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Long-Term vs. Short-Term Disability Income Insurance

It's hard to imagine becoming disabled, and harder still to imagine a disability lasting longer than a few weeks. But serious disabilities can last years or even a lifetime. That's why you should pay attention to whether a disability income insurance policy offers long-term or short-term disability benefits, and understand the difference between the two.

How do long-term and short-term disability policies differ?

By definition, long-term and short-term disability policies have different purposes. Short-term disability income insurance is designed to pay you benefits sooner and for a shorter period of time than long-term disability income insurance.

Under the terms of your disability income insurance policy, you'll have to wait for a certain period of time after you become disabled before you can begin receiving benefits. Some policies (typically short-term policies) even offer two waiting periods--a shorter one for accidents, a longer one for sickness. Waiting periods under short-term policies generally range from 0 to 14 days, depending on the terms of the policy. Waiting periods under long-term policies are longer, ranging from 30 to 720 days, although a 90-day waiting period is most common.

If you suffer a disability, you'll receive benefits until you recover or reach a certain maximum. By definition, short-term disability policies may pay benefits for up to two years, although many policies pay benefits for only three months, six months, or one year. But long-term disability policies pay benefits for a far longer period--for a few years, up to age 65, or even for a lifetime.

Should I buy long-term or short-term disability income insurance?

If you can't afford to purchase both, it generally makes more sense to purchase long-term disability coverage. Most disabilities last only a short time, and you may be able to financially survive a short-term disability, even without insurance. However, a long-term disability can seriously threaten your finances if you do not have insurance.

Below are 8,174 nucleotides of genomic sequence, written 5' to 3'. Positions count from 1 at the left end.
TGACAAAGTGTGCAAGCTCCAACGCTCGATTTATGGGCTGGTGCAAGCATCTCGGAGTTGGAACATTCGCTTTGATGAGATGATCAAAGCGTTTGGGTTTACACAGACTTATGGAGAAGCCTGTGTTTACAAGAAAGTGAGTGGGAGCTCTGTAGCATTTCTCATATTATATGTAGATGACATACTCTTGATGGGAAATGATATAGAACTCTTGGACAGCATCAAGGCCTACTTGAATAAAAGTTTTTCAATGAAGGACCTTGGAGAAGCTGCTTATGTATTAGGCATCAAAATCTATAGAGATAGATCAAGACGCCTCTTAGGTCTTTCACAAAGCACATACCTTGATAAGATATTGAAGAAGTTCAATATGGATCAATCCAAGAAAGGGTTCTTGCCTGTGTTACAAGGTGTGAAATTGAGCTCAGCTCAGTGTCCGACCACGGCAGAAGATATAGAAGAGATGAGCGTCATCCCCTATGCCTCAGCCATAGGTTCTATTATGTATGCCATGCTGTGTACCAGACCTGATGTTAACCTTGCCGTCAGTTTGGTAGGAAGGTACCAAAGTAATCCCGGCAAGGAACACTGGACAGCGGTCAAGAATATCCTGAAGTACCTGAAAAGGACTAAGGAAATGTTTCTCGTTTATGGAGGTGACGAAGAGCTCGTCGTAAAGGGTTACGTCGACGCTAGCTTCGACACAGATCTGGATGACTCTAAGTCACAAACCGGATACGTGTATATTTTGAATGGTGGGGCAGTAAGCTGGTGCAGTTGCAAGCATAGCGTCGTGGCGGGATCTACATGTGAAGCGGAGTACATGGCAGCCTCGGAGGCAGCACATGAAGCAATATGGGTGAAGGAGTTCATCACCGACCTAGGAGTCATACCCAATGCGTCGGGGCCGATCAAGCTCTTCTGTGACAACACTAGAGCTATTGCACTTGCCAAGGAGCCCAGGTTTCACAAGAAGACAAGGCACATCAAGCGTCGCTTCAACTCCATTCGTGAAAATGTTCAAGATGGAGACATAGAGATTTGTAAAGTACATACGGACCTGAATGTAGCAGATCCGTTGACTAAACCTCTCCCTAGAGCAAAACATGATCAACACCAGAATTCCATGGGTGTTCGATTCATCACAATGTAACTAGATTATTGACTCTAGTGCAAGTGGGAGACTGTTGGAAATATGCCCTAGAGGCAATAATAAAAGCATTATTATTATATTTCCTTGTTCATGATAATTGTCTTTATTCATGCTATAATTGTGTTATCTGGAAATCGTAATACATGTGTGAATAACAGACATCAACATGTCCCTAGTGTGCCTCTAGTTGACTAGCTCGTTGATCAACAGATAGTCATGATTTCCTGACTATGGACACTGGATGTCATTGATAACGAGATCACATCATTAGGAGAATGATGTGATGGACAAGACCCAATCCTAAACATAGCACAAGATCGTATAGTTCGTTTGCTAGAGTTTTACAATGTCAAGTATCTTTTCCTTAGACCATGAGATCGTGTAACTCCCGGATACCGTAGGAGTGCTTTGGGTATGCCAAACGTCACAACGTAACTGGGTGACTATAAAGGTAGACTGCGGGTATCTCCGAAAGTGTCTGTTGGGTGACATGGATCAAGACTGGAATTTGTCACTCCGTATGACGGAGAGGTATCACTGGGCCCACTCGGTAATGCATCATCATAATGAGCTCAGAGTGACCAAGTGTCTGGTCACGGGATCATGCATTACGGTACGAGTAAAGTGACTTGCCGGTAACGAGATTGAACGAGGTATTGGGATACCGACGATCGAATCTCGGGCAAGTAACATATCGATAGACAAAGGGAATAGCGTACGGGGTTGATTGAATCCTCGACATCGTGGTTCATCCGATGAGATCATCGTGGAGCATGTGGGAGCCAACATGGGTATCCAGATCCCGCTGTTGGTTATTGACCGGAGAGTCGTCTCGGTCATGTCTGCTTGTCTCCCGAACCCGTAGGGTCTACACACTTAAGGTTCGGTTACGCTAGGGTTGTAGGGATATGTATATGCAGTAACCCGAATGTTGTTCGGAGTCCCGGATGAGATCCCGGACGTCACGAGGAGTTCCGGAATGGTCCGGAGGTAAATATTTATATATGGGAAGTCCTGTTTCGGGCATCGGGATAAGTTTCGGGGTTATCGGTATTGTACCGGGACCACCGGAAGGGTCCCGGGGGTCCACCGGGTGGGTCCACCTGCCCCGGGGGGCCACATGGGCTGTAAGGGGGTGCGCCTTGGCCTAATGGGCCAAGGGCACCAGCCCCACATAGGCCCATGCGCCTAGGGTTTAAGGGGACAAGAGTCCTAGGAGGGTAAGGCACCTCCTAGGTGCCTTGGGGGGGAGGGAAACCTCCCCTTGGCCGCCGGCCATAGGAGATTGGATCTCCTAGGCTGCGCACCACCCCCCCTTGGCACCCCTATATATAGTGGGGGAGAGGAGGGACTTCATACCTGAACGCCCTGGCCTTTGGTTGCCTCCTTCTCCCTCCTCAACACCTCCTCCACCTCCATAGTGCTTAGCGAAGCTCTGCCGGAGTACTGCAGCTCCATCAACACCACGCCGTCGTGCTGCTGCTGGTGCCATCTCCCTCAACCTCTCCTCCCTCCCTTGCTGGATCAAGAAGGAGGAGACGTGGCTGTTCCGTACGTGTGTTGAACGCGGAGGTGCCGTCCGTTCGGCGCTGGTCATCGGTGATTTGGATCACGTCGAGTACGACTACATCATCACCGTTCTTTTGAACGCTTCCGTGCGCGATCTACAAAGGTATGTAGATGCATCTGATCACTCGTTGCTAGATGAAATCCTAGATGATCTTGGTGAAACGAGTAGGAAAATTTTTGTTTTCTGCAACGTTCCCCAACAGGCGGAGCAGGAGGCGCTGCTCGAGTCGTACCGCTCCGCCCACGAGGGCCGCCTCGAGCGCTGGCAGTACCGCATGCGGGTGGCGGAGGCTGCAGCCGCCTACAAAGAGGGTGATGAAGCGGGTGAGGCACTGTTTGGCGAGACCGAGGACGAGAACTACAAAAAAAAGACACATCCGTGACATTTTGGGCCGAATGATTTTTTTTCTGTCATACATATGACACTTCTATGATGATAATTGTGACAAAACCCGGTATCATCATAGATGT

Consider these factors as well:

  • The other kinds of protection you have: If you suffer a disability, you may be eligible for benefits from a government-sponsored disability insurance program such as Social Security or workers' compensation (if your disability was work related). Your employer may also provide coverage, although employers offer short-term coverage more frequently than long-term coverage. Don't buy a policy that duplicates coverage you already have elsewhere.
  • The type of coverage you can afford to buy: Short-term coverage is typically less expensive than long-term coverage because benefits are paid for a shorter period of time.

How do I buy a short-term or long-term disability income insurance policy?

You can buy disability income insurance through a private company that sells individual policies, or you can purchase group disability insurance through an association to which you belong or through your employer. Employers may also offer you a certain amount of disability insurance at no cost to you as part of your employee benefits package.

Copyright 2006-2019 Broadridge Investor Communication Solutions, Inc. All rights reserved. To the extent that this material concerns tax matters, it is not intended or written to be used, and cannot be used, by a taxpayer for the purpose of avoiding penalties that may be imposed by law. Each taxpayer should seek independent advice from a tax professional based on his or her individual circumstances.



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Josh is the author of this solution article.

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